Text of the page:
SEP 2012

EyeWorld is the official news magazine of the American Society of Cataract & Refractive Surgery.

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Page 37 of 103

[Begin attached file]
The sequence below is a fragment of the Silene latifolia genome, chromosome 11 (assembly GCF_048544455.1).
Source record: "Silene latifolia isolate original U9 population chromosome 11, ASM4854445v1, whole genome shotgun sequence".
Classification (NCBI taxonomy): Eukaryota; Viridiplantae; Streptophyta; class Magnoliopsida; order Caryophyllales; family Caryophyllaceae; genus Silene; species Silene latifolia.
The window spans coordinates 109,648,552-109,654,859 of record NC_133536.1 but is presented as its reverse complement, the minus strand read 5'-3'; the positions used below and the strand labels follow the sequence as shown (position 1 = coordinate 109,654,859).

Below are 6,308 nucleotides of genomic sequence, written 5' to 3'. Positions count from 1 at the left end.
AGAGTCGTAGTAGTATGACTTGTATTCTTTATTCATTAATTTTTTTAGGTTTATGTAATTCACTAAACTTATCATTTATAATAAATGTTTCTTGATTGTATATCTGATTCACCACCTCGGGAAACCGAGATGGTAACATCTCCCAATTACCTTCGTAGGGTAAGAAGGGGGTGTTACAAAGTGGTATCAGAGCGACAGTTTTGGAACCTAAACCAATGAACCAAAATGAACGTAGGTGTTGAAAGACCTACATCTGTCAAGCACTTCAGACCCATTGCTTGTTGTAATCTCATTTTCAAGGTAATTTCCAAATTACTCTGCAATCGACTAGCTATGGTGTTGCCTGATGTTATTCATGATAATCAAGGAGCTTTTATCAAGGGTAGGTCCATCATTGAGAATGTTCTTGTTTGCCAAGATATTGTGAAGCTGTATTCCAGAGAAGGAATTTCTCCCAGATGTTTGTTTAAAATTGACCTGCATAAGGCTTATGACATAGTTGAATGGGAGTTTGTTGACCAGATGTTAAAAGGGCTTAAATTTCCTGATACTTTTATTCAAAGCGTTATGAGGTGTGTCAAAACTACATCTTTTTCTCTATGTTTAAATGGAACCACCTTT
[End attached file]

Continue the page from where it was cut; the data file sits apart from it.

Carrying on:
38 EW NEWS & OPINION September 2012 An unintended consequence Insights by J.C. Noreika, M.D. P araphrasing Gertrude Stein, the United States Supreme Court ruled that a tax is a tax is a tax, upholding the universal mandate and, thus, the Patient Pro- tection and Affordable Care Act of 2010. The signature piece of legisla- tion of my generation, it realizes a political vision first espoused by Theodore Roosevelt in 1912. A massive sector of the nation's economy, healthcare is an industry of hospitals, insurance and pharma- ceutical companies, durable goods manufacturers, nursing homes, and medical professionals. At any given time, 50 million inhabitants of the U.S. find themselves outside of the quasi-system. This group increases during times of rising unemploy- ment and accretive immigration, legal or otherwise. Young, healthy adults forego insurance for goods and services of greater perceived value and gratification. Since 1965, Medicare for the late middle-aged and elderly has contrasted health in- surance's demographic accessibility in bold relief. The role of private insurance for local, state, federal, union, and business employees has been affirmed by granting tax privi- lege and, now, exemption from the new law's more onerous mandates. Medicaid, provisioned by federal and state government, is the safety net of the lowest economic quartile of citizenry, especially children. Medicaid will prove the Achilles' heel of the Affordable Care Act if the price of its massive expansion is not addressed. According to the Wall Street Journal, the federal govern- ment currently spends $400 million per hour. The new law will increase this amount. The fog of revolution obscures a likely consequence. Well-educated policymakers in impenetrable bureaucracies like the Department of Health and Human Services have decreed that medicine's cottage industry is too prosaic for the impending explosion of demand. Indeed, the industrialization of family practice is nearly complete; it is the rare general practitioner who toils independently of a delivery system that is itself the likely consol- idation of smaller, local hospitals. Anticipating enhanced demand for healthcare services induced by the Affordable Care Act, the federal government has encouraged the de- velopment of the accountable care organization (ACO). There are 65 such experiments nationwide. Variations of this concept owe their lineage to Henry J. Kaiser's health insurance invention created during the wage-capped days of World War II. Kaiser Permanente remains the country's largest and, arguably, most influential private healthcare model. Other experiments such as the med- ical home are being studied. Many are fashioned on past innovations like the health maintenance organi- zation (HMO) and its kin, the inde- pendent practice association (IPA). Prescribed as the anodyne for the fee-for-service system, they seek efficiencies by sharing economic risk. Even in highly penetrated states like California, cost savings have disappointed. If the architects of this brave new world of medicine were to audit my clinic, they would conclude our nation cannot afford the gratifica- tion of its citizens' perceived need. The troika of advanced—read: expensive—medical technology, the lack of personal responsibility for one's health regarding body weight, diet, sedentary lifestyle, and risky behavior, and the willingness of elected officials to obfuscate result- ant cost to society demand a sober- ing recalculation of expectation. I am not a romantic. Some physicians may be better served by working for large integrated hospital systems that manage the business of healthcare, implement and oversee advanced technology and informa- tion systems, better align a patient's needs with available resources, and provide equitable compensation. This model can work well for newly minted Gen X and Gen Y doctors, many of whom are female. Interest in residency programs that offer predictable work hours is high. The promise of a lifestyle balancing career, family, and home compares favorably to a career that Dr. William Osler described as the "jealous mistress." In healthcare organizations, the practice of medicine can be a job, and therein lies the concern. Most doctors commit to a career that promises years of training, continual education, long hours that often extend beyond the 40-hour week, and phone calls in the middle of the night. The very best of the best, a doctor's doctor, embraces medicine as inextricably entwined with the ancient calling of priestly vocation. Medicine's implicit humanism and challenge of scientific progress will continue to attract the best and brightest. It offers a tangible, imme- diate opportunity to make a differ- ence. The government's approach to reform is a secular initiative. It may mandate access to healthcare but cannot guarantee the best medicine. In the thousands of pages of the Affordable Care Act, there is no assurance that the physician's higher calling will survive the revolution, a most unfortunate unintended consequence. EW Editors' note: Dr. Noreika has practiced ophthalmology in Medina, Ohio, since 1983. He has been a member of ASCRS for more than 30 years. Contact information Noreika: JCNMD@aol.com

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